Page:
What happens if you do not pay back your Credit Card Debt?
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A credit card is not just a piece of plastic, it is a powerful tool that grants you the ability to borrow money in an instant for important personal and business transactions. Having a credit card in your arsenal allows you to spend well beyond your financial capacity.

For that very reason, it’s easy to get tempted and “go crazy” with your spending when you have a credit card (especially if it’s your first credit card). But have you ever thought about what will happen if you can’t afford to pay your credit card debt?

Not having enough financial resources to tame your unrestrained financial spending can lead to some major consequences. So just what exactly happens when you miss your credit card payments? Read on to find out.

What happens if you do not pay back your Credit Card Debt?

Step 1: Interest Charges and Late Payment Fees

Credit card companies will usually begin charging you interest the moment you miss a payment or fail to pay enough to cover your balance. Interest and late payment fees can be really sneaky, they present themselves as small little charges on the bottom of your bill and before you know it, “BOOM”, they’ve accumulated and grown to a gigantic amount.

It is for that very reason that you should never take interest and late payment fees for granted, because if you do, they will cost you dearly in the long run. Always try to pay the full balance on your credit card bill if you want to avoid getting shot with the interest fee bullet.

There are three tiered interest rates regulated by BNM, namely the 15%, 17%
and 18%, per annum interest rates. The longer the period of time that
you consistently pay your credit card bills promptly, the lower the
interest rate charge incurred. More information regarding this in our Credit Card Tiered Interest Rates Explained article.

In addition to that, you will also incur late payment charges which is usually a minimum or RM10 or 1% of the total outstanding balance, whichever is higher as of the statement date. Late payments are usually capped at a maximum of RM100 per account.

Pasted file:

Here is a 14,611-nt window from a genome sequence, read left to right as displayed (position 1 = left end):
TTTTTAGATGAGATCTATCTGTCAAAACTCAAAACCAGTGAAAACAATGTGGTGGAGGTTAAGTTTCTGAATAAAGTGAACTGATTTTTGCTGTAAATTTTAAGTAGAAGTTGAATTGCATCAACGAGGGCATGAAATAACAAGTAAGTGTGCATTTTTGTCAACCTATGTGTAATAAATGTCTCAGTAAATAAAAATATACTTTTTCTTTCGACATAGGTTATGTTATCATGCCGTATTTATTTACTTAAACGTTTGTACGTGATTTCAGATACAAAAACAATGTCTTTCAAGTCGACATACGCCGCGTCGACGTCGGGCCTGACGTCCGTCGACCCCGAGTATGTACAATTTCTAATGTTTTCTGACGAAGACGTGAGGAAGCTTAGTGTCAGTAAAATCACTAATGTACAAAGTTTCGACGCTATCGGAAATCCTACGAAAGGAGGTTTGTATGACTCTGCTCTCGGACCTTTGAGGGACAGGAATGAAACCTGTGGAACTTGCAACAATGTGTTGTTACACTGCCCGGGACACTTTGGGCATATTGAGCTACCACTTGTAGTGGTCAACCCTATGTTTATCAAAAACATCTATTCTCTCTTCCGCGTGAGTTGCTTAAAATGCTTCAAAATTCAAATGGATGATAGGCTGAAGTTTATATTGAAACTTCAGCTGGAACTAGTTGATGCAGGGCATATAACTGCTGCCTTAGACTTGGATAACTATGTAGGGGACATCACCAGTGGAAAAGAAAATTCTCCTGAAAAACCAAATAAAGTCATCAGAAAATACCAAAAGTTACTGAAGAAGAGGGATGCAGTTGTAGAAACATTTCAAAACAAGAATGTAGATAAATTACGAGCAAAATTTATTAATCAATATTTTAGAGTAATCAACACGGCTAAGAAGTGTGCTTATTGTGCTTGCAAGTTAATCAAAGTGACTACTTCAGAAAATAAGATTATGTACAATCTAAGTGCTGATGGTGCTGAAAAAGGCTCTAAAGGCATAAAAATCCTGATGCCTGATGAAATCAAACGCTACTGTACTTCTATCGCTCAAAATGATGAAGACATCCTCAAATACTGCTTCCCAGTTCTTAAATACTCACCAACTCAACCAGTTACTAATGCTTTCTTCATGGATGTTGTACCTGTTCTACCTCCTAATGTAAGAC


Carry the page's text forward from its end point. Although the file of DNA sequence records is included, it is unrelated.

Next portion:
Step 2: Collection Calls and Visits

If the threat of interest and late payment fees do not faze you, then the Bank will begin taking more drastic measures. After 1 or 2 months of not making any payment, you’ll begin to receive collection calls/letters and emails from the Bank. The contents of these letters can range from simple friendly reminders to threats of legal action.

If you choose to ignore these letters, then the Bank might send a collections officer to your place of residence to make an inquiry. While the Bank collections officer won’t splash paint on your door or perform any of the other harassment activities associated with illegal money lending, they will use stern language to remind you of the consequences of skipping out on payment.

It should also be noted that by this time, it is also likely that your credit card would have been blocked by the Bank as well.

Dealing with collections officers can be intimidating so the best course of action to take is to remain calm and offer a proper explanation to the officer on why you’ve been missing payment and when you plan on making a payment. Suffice to say, getting angry and/or running away will do nothing to ease the situation. Be responsible and explain yourself.

Step 3: Black mark on Credit Report

When you constantly defer or fail to make payment of your credit card debt then the Bank will put a black mark on your credit report. A credit report is basically a memo on how well the bank can trust you.

So are credit reports limited to just one bank? NO. Credit reports follow you for life and can be accessed by all banks linked directly to Bank Negara Malaysia through the online Central Credit Reference Information System (CCRIS). Having a bad experience with one bank can and probably will lead to you getting blacklisted by all Banks. So why ruin your future ability to borrow money? What if you need to take up a mortgage in the future and the Bank declines your application due to your poor prior credit history?

Step 4: Bankruptcy

Finally, if you truly have absolutely no funds available to pay up your credit card bills then the Bank can sue you for the money that you owe. This is usually reserved as an absolute last resort as the court will weigh out your assets and determine whether you are eligible to pay up your debt.

If it turns out that you have an outstanding amount of RM30,000 and above with a default period of at least 6 months, then under Malaysian Law, you can be declared a bankrupt.

A Director General Insolvency (DGI) will then be appointed by the court to administer over your assets in order to settle the outstanding debts. The DGI will also find and investigate all your assets and properties and sell or dispose of them to repay the creditors. In addition, your passport will also be held by the DGI, meaning that you will effectively be barred from leaving Malaysia.

 

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Fennie
10 months ago

if the outstanding debts have been more than 5 years and now have money to repay, shall the person go to the bank that issue the card or bank negara for the full settlement?

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